28. 28. Mortgage Arrears, Default and Repossessions Page 28 The number of loans paid is smaller than the number of loans paid. Also loans paid will be at a lag relative to loans approved. The following charts use the loans approved numbers and so over represent the Local Authority loan numbers. Local Authority home lending, from a peak in 1981 where it accounted for over 36% of homes and over and 25% of the loan home amount, has fallen to where it represents less than 1%. However, the recent affordable homes initiative, being delivered through Local Authorities, may cause this to increase. In this context, the apparently unregulated lending practices of Local Authorities may come under examination. Another hidden factor that would be worth considering in terms of Local Authority home lending is not just lending practices but some form of index of lending efficiency – number of loans issued and operated for numbers of personnel relative to other lenders. The average Local Authority loan approved is considerably than the average mortgage and the average non-Local Authority property purchase price. The latter may be due to Local Authorities selling their housing stock at sub-economic prices. The following chart shows the numbers of home loans approved nationally and by Local Authorities, It shows that Local Authorities effectively stopped large scale lending after 1987
  29. 29. Mortgage Arrears, Default and Repossessions Page 29 The following chart shows the proportion that Local Authority loans represented as a percentage of the number and value of home lending. Again, it shows the rapid fall after 1987. The following shows a profile of RFSP PDH and Local Authority mortgages in arrears for over 90 days with the RFSP numbers shown on the left vertical axis and the Local Authority numbers shown on the right vertical axis.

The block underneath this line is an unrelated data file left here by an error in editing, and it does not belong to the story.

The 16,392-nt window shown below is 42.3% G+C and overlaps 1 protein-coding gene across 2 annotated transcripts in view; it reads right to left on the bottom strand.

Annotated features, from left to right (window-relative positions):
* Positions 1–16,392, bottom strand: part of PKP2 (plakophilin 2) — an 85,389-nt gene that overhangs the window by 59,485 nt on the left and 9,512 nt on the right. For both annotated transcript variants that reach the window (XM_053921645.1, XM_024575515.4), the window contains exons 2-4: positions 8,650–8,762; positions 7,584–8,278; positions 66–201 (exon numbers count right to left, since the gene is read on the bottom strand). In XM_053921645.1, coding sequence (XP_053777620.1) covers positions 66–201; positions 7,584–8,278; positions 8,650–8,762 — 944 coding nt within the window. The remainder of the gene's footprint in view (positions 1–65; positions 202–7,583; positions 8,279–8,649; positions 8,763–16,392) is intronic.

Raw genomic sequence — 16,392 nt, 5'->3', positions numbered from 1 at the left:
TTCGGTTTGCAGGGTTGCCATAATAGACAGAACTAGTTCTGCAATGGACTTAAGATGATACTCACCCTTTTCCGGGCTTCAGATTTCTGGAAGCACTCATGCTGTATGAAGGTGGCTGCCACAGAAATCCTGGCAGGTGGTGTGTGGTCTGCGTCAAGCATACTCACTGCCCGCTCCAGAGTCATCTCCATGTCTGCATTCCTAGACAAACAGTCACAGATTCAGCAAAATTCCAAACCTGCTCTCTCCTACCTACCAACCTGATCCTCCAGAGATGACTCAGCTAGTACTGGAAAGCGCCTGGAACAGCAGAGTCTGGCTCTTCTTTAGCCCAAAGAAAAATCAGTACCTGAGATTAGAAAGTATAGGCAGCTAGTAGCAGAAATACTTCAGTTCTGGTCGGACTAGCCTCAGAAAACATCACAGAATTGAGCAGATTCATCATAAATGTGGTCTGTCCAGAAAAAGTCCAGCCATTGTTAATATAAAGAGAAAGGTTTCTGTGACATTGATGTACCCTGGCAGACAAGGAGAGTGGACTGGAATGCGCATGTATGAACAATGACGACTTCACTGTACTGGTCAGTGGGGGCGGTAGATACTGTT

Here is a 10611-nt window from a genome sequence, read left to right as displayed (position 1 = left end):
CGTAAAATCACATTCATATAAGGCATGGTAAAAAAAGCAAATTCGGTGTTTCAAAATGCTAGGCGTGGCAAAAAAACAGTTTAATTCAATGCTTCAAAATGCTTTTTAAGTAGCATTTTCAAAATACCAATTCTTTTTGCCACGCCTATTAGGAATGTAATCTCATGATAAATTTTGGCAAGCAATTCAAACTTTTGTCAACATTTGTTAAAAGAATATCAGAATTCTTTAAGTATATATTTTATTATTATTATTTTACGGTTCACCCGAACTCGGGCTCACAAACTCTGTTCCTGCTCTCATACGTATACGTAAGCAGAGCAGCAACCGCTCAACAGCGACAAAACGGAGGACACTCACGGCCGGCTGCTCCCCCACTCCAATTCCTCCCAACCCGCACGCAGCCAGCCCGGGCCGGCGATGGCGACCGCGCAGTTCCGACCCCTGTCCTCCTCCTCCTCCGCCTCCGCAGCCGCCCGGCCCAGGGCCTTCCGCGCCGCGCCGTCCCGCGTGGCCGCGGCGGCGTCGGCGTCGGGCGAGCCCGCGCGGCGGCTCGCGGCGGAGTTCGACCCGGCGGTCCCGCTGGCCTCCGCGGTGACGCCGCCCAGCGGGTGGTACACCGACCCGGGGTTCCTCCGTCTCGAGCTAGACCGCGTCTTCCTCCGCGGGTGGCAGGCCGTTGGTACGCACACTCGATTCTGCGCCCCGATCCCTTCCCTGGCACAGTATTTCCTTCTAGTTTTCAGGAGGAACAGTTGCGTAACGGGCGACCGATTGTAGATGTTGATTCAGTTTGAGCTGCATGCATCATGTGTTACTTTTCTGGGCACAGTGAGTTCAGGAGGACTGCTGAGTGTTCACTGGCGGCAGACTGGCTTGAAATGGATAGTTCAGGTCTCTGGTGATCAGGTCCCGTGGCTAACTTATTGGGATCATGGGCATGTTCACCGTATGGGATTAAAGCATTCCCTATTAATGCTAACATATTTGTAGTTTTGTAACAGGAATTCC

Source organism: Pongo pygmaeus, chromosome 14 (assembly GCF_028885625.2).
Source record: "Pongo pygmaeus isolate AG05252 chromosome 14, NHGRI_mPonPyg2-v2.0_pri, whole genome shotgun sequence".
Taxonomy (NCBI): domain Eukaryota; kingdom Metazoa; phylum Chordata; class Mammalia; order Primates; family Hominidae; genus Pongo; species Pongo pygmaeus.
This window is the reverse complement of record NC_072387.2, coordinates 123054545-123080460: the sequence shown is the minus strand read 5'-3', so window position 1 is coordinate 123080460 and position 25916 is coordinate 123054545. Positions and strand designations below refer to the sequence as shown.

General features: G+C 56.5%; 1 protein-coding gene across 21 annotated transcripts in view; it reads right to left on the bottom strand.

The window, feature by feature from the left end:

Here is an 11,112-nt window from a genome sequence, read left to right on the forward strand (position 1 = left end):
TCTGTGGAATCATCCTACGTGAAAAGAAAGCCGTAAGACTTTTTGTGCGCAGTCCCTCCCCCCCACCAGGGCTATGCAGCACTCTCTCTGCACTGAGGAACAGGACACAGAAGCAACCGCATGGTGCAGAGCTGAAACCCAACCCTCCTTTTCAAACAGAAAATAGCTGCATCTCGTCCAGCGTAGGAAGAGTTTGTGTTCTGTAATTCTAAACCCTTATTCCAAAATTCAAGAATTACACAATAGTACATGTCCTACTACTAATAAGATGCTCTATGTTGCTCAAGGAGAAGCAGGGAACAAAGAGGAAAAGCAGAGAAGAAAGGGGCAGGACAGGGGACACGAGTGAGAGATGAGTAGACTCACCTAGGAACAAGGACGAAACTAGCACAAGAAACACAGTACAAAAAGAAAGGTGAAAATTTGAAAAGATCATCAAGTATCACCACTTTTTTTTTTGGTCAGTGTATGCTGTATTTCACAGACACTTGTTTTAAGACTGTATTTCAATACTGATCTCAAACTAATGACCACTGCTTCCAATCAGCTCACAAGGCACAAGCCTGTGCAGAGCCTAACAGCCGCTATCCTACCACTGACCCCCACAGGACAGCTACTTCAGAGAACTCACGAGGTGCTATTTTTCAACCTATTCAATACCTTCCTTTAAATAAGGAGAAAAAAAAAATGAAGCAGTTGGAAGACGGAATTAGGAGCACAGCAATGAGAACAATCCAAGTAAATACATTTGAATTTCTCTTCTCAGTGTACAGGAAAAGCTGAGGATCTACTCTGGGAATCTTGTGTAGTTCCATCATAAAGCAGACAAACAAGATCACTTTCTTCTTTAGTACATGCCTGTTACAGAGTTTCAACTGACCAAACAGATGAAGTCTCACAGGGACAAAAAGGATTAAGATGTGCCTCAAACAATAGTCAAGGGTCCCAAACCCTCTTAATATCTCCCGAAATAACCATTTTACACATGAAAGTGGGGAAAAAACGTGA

30. 30. Mortgage Arrears, Default and Repossessions Page 30 While the proportion of loans in arrears is much greater for Local Authorities, the arrears percentage profiles are very similar. The R2 value of these two series is 0.9096 indicating a high statistical correlation. The same comments as before apply to the possibility of spurious regression Local Authority mortgage lending and collections practices are potentially important as Local Authorities may be the vehicle for increased mortgage lending for social and affordable housing in the future. The high rates of arrears and their long duration may be due to poor collections practices by Local Authorities. These numbers also do not take into account the cost of home loan issuing and loan management by Local Authorities. Local Authority mortgage lending is currently not regulated by the Central Bank. Mortgage Arrears Cohort Analysis These are just some notes on a possible approach to analysing movements between arrears cohorts. Central Bank mortgage arrears data is measured at 90 day intervals. Arrears are classified into 90 day cohorts:  Not In Arrears  In Arrears Up To 90 Days  In Arrears 91 To 180 Days  In Arrears 181 To 360 Days  In Arrears 361 To 720 Days  In Arrears Over 720 Days  Repossessed